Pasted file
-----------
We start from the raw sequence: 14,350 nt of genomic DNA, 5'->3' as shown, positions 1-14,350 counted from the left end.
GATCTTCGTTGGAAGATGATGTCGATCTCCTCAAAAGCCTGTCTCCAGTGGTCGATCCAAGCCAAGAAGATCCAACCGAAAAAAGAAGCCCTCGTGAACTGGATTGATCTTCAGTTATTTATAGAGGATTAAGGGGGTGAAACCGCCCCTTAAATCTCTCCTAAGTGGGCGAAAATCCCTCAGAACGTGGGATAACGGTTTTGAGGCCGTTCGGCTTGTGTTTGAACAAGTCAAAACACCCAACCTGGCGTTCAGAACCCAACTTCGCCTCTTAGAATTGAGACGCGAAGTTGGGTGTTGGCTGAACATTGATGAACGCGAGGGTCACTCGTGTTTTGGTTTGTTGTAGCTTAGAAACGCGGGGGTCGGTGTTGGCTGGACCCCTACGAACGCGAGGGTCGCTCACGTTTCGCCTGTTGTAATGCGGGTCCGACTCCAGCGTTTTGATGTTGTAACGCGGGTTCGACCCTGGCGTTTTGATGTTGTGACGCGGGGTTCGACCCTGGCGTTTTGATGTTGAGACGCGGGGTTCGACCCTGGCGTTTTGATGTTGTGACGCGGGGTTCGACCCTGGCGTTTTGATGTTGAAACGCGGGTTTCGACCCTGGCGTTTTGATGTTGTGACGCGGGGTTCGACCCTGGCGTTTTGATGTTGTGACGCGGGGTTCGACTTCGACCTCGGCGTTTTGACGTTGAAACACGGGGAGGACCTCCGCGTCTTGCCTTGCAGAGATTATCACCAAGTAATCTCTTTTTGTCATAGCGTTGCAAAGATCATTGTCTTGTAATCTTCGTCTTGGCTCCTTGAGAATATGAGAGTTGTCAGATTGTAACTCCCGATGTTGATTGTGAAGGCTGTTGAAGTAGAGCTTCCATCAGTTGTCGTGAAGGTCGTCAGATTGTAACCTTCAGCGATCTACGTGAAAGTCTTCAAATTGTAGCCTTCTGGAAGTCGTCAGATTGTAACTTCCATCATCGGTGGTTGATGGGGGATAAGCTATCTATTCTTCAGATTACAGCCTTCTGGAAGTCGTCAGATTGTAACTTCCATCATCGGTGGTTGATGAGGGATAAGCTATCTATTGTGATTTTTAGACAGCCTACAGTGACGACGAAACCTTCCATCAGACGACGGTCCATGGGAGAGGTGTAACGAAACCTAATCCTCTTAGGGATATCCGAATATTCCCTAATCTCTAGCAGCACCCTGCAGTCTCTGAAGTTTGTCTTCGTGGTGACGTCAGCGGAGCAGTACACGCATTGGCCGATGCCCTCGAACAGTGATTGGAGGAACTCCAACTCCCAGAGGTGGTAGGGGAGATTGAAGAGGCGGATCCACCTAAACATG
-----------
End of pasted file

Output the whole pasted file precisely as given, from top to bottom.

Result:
We start from the raw sequence: 14,350 nt of genomic DNA, 5'->3' as shown, positions 1-14,350 counted from the left end.
GATCTTCGTTGGAAGATGATGTCGATCTCCTCAAAAGCCTGTCTCCAGTGGTCGATCCAAGCCAAGAAGATCCAACCGAAAAAAGAAGCCCTCGTGAACTGGATTGATCTTCAGTTATTTATAGAGGATTAAGGGGGTGAAACCGCCCCTTAAATCTCTCCTAAGTGGGCGAAAATCCCTCAGAACGTGGGATAACGGTTTTGAGGCCGTTCGGCTTGTGTTTGAACAAGTCAAAACACCCAACCTGGCGTTCAGAACCCAACTTCGCCTCTTAGAATTGAGACGCGAAGTTGGGTGTTGGCTGAACATTGATGAACGCGAGGGTCACTCGTGTTTTGGTTTGTTGTAGCTTAGAAACGCGGGGGTCGGTGTTGGCTGGACCCCTACGAACGCGAGGGTCGCTCACGTTTCGCCTGTTGTAATGCGGGTCCGACTCCAGCGTTTTGATGTTGTAACGCGGGTTCGACCCTGGCGTTTTGATGTTGTGACGCGGGGTTCGACCCTGGCGTTTTGATGTTGAGACGCGGGGTTCGACCCTGGCGTTTTGATGTTGTGACGCGGGGTTCGACCCTGGCGTTTTGATGTTGAAACGCGGGTTTCGACCCTGGCGTTTTGATGTTGTGACGCGGGGTTCGACCCTGGCGTTTTGATGTTGTGACGCGGGGTTCGACTTCGACCTCGGCGTTTTGACGTTGAAACACGGGGAGGACCTCCGCGTCTTGCCTTGCAGAGATTATCACCAAGTAATCTCTTTTTGTCATAGCGTTGCAAAGATCATTGTCTTGTAATCTTCGTCTTGGCTCCTTGAGAATATGAGAGTTGTCAGATTGTAACTCCCGATGTTGATTGTGAAGGCTGTTGAAGTAGAGCTTCCATCAGTTGTCGTGAAGGTCGTCAGATTGTAACCTTCAGCGATCTACGTGAAAGTCTTCAAATTGTAGCCTTCTGGAAGTCGTCAGATTGTAACTTCCATCATCGGTGGTTGATGGGGGATAAGCTATCTATTCTTCAGATTACAGCCTTCTGGAAGTCGTCAGATTGTAACTTCCATCATCGGTGGTTGATGAGGGATAAGCTATCTATTGTGATTTTTAGACAGCCTACAGTGACGACGAAACCTTCCATCAGACGACGGTCCATGGGAGAGGTGTAACGAAACCTAATCCTCTTAGGGATATCCGAATATTCCCTAATCTCTAGCAGCACCCTGCAGTCTCTGAAGTTTGTCTTCGTGGTGACGTCAGCGGAGCAGTACACGCATTGGCCGATGCCCTCGAACAGTGATTGGAGGAACTCCAACTCCCAGAGGTGGTAGGGGAGATTGAAGAGGCGGATCCACCTAAACATG